Resisting Erasure: Defending Humanities Education as a Force for Liberation
Higher education in America stands at a crossroads. Will universities elevate their historic mission to ‘advance the public good’? Or will the forces of technocracy and commodification render academia a servant to private interests and the market?
On campus after campus, administrators invoke fiscal rhetoric to impose a regime of austerity, echos of the corporate world. They shutter humanities departments, gut faculty governance, and orient research priorities toward profit-making – often with corporate consultants whispering in their ears.
But signs of resistance emerge as students, faculty, and communities contest the bureaucratic stranglehold on universities’ public purpose. From recent uprisings at West Virginia University and beyond, a vision persists of remaking academia as a democratizing force advancing justice and enlightenment.
To bring this vision into being, we must awaken from complicity. Reclaiming higher education requires reasserting civic stewardship and emancipatory values in the face of institutional drift.
The Encroaching Technocracy
Technocracy consolidates power through rule by experts. Under this managerial philosophy, administrators and corporate advisors declare reshaping universities an administrative concern requiring no wider consultation.
Consultants peddle cookie-cutter solutions like dissolving humanities departments or axing shared governance. These moves reflect market fundamentalism creeping into public colleges, as if higher learning should be governed by return-on-investment above all else.
West Virginia University recently epitomized this trend. WVU faced a budget deficit exacerbated by declining enrollment and poor financial planning. In response, administrators moved unilaterally to gut liberal arts and social sciences, merge academic programs, and lay off faculty, aiming to trim $75 million.
Their technocratic “reforms” emerged via corporate consultants, not collaborative deliberation with campus stakeholders. This profit-driven approach concerned no one except those with power.
Bureaucratic Values Corrode Education’s Purpose
We must recognize such bureaucratic “solutions” as the outgrowth of values corroding higher education’s civic mission. Technocratic reforms value knowledge as instrumental capital rather than for fostering an enlightened, democratic society.
When administrators talk of “hard choices” and “efficiencies,” they signal obedience to corporate philosophies of power and market fundamentalism. This ideological orthodoxy measures disciplines’ worth solely in dollars and cents, not capacities produced.
Of course, universities require sound administration. But managerial stewardship must remain grounded in academia’s core public purposes: cultivating civic knowledge, incubating criticism, nurturing free minds not beholden to dogma.
Corporatization subordinates these democratic goals to accumulation and profit. We must reverse this inversion of ethical priorities before bureaucratic values wholly capture universities.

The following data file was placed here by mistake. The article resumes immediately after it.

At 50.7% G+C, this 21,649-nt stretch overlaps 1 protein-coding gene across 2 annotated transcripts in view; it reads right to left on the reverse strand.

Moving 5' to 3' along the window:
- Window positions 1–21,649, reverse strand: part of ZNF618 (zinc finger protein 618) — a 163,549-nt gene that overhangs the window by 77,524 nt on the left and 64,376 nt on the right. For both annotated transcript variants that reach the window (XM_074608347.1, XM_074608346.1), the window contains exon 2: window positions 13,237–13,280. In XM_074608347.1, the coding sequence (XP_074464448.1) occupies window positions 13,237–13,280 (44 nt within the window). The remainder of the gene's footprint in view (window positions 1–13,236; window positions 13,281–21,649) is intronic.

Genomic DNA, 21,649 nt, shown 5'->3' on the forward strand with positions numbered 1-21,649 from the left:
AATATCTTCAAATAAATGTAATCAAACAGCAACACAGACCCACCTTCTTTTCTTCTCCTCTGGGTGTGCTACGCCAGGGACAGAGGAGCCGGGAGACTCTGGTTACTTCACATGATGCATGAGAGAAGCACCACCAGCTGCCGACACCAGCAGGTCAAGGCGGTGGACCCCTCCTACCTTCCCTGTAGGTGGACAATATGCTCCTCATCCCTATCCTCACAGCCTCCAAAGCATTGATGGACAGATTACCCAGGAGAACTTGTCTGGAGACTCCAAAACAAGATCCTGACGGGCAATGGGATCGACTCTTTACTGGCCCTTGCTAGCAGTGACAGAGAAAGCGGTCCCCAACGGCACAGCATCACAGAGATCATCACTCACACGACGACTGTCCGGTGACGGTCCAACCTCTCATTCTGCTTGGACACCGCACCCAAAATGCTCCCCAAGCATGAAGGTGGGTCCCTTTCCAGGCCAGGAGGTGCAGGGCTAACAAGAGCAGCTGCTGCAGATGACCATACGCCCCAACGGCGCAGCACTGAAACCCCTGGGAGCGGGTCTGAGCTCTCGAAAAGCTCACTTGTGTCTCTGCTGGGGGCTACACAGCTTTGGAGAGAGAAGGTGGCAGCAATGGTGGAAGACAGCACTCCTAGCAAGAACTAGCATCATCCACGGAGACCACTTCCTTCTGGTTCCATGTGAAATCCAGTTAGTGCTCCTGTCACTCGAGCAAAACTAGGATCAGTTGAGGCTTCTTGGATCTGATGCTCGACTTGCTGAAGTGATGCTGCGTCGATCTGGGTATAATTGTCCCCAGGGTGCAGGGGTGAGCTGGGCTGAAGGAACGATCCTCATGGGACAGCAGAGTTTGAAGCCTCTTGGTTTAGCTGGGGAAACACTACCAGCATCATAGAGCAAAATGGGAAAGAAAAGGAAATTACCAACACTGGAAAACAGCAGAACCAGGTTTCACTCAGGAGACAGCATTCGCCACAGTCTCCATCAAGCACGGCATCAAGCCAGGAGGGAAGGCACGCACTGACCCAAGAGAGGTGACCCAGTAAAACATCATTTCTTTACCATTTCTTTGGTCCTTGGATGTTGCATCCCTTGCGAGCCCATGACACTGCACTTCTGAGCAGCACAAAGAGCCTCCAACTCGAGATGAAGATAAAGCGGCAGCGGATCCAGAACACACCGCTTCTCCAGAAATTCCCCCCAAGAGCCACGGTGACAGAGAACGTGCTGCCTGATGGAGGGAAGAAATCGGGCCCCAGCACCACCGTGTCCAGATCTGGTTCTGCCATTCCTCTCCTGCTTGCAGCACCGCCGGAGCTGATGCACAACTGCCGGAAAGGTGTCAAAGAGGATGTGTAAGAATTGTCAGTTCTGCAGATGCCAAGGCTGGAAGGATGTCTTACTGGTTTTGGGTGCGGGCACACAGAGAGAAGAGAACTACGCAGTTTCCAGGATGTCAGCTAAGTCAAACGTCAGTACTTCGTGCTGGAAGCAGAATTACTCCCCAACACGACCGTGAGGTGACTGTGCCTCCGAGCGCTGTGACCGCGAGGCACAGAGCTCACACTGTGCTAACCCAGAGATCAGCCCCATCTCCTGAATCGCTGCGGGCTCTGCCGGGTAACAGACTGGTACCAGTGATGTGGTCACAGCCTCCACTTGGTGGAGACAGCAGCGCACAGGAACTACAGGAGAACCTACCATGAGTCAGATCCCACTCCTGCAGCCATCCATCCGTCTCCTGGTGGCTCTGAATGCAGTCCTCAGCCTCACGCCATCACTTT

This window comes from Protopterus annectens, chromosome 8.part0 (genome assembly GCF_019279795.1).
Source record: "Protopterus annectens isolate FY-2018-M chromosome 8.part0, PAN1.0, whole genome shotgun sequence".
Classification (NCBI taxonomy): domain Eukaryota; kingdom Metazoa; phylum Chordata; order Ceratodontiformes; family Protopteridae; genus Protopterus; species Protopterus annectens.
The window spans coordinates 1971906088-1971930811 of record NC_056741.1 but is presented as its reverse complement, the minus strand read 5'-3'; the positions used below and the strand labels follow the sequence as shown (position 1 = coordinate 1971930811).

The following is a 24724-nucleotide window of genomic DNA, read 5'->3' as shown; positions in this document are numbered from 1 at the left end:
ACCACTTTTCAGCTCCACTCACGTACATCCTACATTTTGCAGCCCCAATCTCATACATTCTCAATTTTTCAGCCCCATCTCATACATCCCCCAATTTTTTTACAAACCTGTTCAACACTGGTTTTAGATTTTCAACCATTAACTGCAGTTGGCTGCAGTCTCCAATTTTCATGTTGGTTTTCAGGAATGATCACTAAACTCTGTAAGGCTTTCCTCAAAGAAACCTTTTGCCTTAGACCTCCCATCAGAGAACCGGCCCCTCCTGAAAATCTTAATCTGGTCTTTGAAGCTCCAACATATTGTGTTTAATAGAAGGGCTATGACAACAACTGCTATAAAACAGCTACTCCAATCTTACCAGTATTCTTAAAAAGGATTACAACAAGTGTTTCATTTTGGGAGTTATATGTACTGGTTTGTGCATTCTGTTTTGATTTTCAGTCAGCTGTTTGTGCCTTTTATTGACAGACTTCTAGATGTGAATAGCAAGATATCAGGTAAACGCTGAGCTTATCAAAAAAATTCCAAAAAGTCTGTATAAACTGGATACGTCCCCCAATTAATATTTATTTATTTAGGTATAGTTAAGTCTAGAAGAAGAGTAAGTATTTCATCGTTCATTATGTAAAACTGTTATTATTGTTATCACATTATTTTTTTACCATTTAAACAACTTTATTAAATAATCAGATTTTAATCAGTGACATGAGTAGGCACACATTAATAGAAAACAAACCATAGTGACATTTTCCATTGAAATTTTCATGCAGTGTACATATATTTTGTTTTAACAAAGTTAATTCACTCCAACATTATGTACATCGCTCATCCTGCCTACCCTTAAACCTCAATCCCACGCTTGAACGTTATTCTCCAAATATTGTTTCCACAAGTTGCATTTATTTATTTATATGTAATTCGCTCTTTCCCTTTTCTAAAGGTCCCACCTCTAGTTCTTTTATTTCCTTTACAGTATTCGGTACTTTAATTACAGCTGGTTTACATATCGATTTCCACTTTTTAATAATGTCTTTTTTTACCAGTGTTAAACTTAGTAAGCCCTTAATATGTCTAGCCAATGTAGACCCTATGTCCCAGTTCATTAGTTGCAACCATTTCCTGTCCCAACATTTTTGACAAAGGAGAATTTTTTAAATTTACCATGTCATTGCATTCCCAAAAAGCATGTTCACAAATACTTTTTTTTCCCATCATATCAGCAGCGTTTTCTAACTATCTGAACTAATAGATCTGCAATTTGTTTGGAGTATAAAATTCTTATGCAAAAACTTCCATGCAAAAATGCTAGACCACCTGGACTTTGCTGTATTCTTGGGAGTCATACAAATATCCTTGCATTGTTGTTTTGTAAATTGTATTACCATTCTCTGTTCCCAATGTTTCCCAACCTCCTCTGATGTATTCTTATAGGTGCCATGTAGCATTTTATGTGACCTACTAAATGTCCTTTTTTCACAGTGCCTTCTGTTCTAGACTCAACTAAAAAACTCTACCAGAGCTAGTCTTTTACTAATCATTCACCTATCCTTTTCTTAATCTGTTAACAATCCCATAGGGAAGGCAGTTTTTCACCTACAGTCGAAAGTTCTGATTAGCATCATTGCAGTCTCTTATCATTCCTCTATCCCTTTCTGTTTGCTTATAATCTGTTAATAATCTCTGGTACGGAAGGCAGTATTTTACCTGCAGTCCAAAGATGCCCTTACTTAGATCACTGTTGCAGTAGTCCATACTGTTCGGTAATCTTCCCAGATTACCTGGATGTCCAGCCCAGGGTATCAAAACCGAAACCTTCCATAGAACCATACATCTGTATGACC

Community Voices Resist Technocracy
But from WVU’s uprising, hope glimmers of reclaiming higher education for the common good. United, academic communities can reassert a progressive vision against institutional drift.
WVU’s faculty senate voted overwhelmingly to censure the President after administrators disregarded their input. Students and campus workers also organized against the unilateral cuts, voicing solidarity with marginalized professors.
This coordinated resistance surfaces stakes long obscured. Universities must nourish the arts, humanities, and social sciences—not just technical disciplines—to empower citizens and humanize society. Communities reminded West Virginia’s leaders that mining engineering mattered more than a line in a budget.
Their message resonates beyond West Virginia. The upheaval compel us to reexamine our universities’ moral direction and public obligations.
Reclaiming Higher Education’s Promise
Technocracy preys on civic disengagement but founders when enough people contest its ideology and reclaim agency. So how do we resuscitate academia’s public mission?
First, we must confront tough realities. Complacency abetted corporatization’s spread as citizens, students, and even faculty defaulted to market values. Reclaiming higher education requires reengaging our responsibility for stewarding institutions toward justice and humanistic ends.
Next, expanding non-technocratic values and practices provides a base to resist bureaucratic overreach. Student activism, faculty unions, public interest research centers, and community partnerships can nurture democracy against encroaching corporatization.
But reforming existing institutions may not suffice. The most visionary change may emerge through building new universities expressly organized around public service values, not corporate models. Knowledge production should be reimagined via communal values.
The path forward promises no quick remedies. But we control our common destiny still if enough committed voices unite to guide institutions adrift back toward enlightenment’s shores. Our children’s futures hang in the balance.